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Don't tell kids: 5 states to try adding 300 hours to school year

December 03, 2012|By Michael Muskal
  • Thousands of public school students will be spending more time in class. Five states are starting a pilot program at some schools to test the effect of adding 300 hours to the school year.
Thousands of public school students will be spending more time in class.… (Hans Pennink / Associated…)

Five states will experiment with giving pupils additional instruction and other support by 300 hours a year of teaching time to the school year, officials announced Monday.

The program, starting next year in some schools in Colorado, Connecticut, Massachusetts, New York and Tennessee, is designed to increase student achievement and make U.S. education more competitive globally, a goal of the Obama administration.

The three-year pilot program will affect almost 20,000 students in 40 schools over the next three years, with the hope of expanding the effort to include more schools down the road. Educators and parents will decide whether to lengthen the school day or add days to the school calendar, or both.

“I'm convinced the kind of results we'll see over the next couple of years, I think, will compel the country to act in a very different way,” Education Secretary Arne Duncan said Monday.

At the news conference in Washington, where the program was announced, Duncan called the effort "the kernels of a national movement."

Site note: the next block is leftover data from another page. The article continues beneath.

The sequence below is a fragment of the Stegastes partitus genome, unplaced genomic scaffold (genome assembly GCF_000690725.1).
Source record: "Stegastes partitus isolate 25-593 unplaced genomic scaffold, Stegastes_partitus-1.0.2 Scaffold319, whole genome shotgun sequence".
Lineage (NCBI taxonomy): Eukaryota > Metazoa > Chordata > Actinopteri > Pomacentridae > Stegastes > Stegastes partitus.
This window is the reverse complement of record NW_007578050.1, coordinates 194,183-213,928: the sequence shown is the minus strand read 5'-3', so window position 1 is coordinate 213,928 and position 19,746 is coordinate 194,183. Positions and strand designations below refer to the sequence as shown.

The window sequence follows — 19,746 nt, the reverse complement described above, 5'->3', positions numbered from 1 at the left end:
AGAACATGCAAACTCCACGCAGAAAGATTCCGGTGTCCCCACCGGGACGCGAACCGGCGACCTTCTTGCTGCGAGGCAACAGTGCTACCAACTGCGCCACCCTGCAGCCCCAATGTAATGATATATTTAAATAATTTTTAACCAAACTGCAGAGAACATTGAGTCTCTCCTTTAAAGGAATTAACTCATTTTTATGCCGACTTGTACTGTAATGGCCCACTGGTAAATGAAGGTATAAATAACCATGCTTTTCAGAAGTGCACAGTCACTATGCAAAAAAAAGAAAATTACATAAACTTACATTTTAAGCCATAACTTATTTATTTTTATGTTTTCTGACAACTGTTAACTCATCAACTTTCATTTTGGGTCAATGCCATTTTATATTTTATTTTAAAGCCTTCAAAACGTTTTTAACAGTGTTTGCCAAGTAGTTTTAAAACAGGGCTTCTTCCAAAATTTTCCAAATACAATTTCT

Most schools have varying hours, but in general, classes in most states run from around 8 a.m. to 3 p.m., depending on grade. After-school programs often depend on local funding.

The program is getting federal, state and local funding as well as backing from private groups, such as the Ford Foundation and the National Center on Time & Learning, a nonprofit research and advocacy group.

The effort comes after more than 1,000 schools, including many charter schools, have added hours, arguing that keeping students on campus for more hours leads to improvement, even if the additional time goes to extracurricular activities. 

Adding school time to primary subjects, such as math and reading, can lead to higher scores, supporters say, and adding extracurricular subjects, such as music or art, can give children exposure to subjects they may not normally get.

“That extra time with their teachers or within a structured setting means all the world,” said Colorado Gov. John Hickenlooper. “It means it allows them to continue the momentum they had the day before. It means they don't slip back over the summer. It allows them to really deliver.”

The Obama administration has advocated more classroom time. In 2009, Duncan told lawmakers that U.S. students were at a disadvantage compared with India and China. That same year, he suggested schools should be open six or seven days a week and should run 11 or 12 months out of the year.

But not everyone agrees that simply adding instructional time benefits students.

The National School Boards Assn.'s Center for Public Education last year questioned whether U.S. students spend less time in classrooms than those overseas. Pupils in countries where students perform well on tests -- such as South Korea, Finland and Japan -- actually spend less time in school than most U.S. students, the group said.

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